scope: {
      user: '='
    },
    controllerAs: "us",
    bindToController: true,
    controller: function() {
      var vm = this;
      vm.iconCss = function() {
        return vm.user.status === "enabled" ? 
          "fa fa-check" : "fa fa-times";
      };
    }
  };
});
HTML
<h1>
  <user-status user="currentUser"></user-status>
</h1>
Plunker

There are a couple new things going on here:

  • controllerAs: "us" – Assigns the controller object to $scope.us. If you’re used to putting variables directly on scope, this will be new to you. I won’t go into it right now, but you can read more about it here.

  • bindToController: true – Binds scope variables to the controller. In combination with controllerAs, this lets us access the user variable as us.user within the view.

  • controller – The controller itself. It’s an inlined function here, for brevity, but in real life you’d pull this out into a real controller, and refer to it by it’s name as a string like controller: "UserStatusCtrl".

Example 4 (BONUS!): Nested directives

One more step to make this set of directives even easier to use: we’ll package them together into a single user-info directive.

Javascript
angular.directive('userInfo', function() {
  return {
    restrict: 'E',
    template: 
      '<span>' +
        '<user-status user="uic.user"></user-status>' +
        '<user-fullname user="uic.user"></user-fullname>' +
      '</span>',
    scope: {
      user: '='
    },
    controllerAs: "uic",
    bindToController: true,
    controller: function() {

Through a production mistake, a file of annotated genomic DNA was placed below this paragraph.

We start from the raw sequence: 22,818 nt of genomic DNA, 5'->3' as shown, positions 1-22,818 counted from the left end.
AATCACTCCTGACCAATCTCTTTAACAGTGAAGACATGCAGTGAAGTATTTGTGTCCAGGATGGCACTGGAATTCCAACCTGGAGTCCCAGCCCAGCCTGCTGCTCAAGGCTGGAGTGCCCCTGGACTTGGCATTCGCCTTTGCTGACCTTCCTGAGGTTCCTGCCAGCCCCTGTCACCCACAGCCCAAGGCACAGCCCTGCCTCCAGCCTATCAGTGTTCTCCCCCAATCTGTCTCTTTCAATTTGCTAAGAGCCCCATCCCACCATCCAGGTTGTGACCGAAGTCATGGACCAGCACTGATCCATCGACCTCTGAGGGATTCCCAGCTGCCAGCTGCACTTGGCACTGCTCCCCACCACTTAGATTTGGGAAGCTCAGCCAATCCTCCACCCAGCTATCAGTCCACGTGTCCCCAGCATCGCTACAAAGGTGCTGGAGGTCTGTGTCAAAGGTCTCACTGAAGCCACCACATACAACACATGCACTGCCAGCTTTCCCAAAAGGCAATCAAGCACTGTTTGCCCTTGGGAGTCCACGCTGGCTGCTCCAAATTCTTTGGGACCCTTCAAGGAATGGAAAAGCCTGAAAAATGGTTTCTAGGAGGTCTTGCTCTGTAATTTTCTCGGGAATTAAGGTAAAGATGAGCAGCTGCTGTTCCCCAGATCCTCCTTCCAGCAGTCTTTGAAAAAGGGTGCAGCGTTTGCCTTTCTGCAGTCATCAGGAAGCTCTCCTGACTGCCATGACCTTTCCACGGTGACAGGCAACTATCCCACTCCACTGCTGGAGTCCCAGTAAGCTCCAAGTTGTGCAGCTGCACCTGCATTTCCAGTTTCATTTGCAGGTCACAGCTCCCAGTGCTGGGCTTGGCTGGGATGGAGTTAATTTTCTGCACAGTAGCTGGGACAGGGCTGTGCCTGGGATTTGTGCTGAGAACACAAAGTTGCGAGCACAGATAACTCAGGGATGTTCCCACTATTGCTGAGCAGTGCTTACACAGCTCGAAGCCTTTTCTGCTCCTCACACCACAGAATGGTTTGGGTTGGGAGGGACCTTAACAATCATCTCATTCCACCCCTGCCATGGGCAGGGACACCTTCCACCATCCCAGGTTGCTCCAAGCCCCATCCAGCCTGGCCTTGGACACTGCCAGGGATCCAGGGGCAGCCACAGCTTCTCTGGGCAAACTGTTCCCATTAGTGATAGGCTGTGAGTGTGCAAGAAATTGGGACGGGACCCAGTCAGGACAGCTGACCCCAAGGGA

// Empty controller, just for binding
    }
  };
});
HTML
<user-info user="currentUser"></user-info>
Plunker

It looks the same! (as it should). But the HTML contains a little less code. As far as the directive definition object, there’s nothing new here.

Where to go from here?

You’ve got the basics down now. Go off and create a few directives to get it under your fingers. But after that, what’s next?

Components

Here’s some advice: think of your directives as little pluggable components. It doesn’t matter if you’ll only use it once – if it’s a discrete piece of functionality, make it a directive.

Making directives is like extracting methods from your HTML. Where you might extract a chunk of JS into a function to improve readability, you can do the same in HTML by making a directive.

“Thinking in components” will help you transition to Angular 2, both in code and mindset.

Ramp up Complexity As-Needed

The examples here will suffice for most basic components. When you eventually need something more powerful, read about the other features of directives.

Extracting templates is probably the first thing you’ll want to do. I left them inline to keep the examples succinct, but in real usage I always pull them out into an HTML file and refer to them with templateUrl.

The link function is the next thing to explore: it’s the place to set up watches on attributes and do any DOM manipulation before the element renders.

The scope attribute can use bindings other than just =, as I mentioned earlier. Those can be useful in special cases. The Angular doc for $compile is the place to look for that. The Angular docs for ‘directive’ are not as helpful for deciphering the options on the directive definition object.

But mostly, go practice

Go build a bunch of directives. You’ll be good at it in no time!

Choosing a framework is difficult.